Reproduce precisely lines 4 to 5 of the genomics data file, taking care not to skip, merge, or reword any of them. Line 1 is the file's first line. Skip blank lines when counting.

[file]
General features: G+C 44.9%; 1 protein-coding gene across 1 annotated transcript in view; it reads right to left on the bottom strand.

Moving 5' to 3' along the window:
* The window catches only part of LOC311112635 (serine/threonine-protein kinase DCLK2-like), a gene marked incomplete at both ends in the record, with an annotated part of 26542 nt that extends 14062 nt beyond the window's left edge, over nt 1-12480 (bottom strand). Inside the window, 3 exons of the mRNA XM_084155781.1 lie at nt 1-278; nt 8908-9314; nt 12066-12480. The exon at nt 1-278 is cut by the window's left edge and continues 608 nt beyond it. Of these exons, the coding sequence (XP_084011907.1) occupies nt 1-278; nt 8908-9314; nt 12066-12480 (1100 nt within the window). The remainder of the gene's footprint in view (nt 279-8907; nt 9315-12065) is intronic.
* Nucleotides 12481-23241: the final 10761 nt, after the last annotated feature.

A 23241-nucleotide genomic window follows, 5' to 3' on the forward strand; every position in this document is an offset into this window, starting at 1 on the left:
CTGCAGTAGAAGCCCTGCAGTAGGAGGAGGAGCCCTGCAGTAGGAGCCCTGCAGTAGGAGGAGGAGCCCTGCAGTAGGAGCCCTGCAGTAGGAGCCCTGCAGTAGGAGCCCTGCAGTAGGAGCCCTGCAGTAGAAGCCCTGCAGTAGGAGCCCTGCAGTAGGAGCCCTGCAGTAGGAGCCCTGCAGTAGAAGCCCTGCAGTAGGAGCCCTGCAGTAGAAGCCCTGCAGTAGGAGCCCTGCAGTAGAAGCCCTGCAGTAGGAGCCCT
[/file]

* Nucleotides 12481-23241: the final 10761 nt, after the last annotated feature.

A 23241-nucleotide genomic window follows, 5' to 3' on the forward strand; every position in this document is an offset into this window, starting at 1 on the left: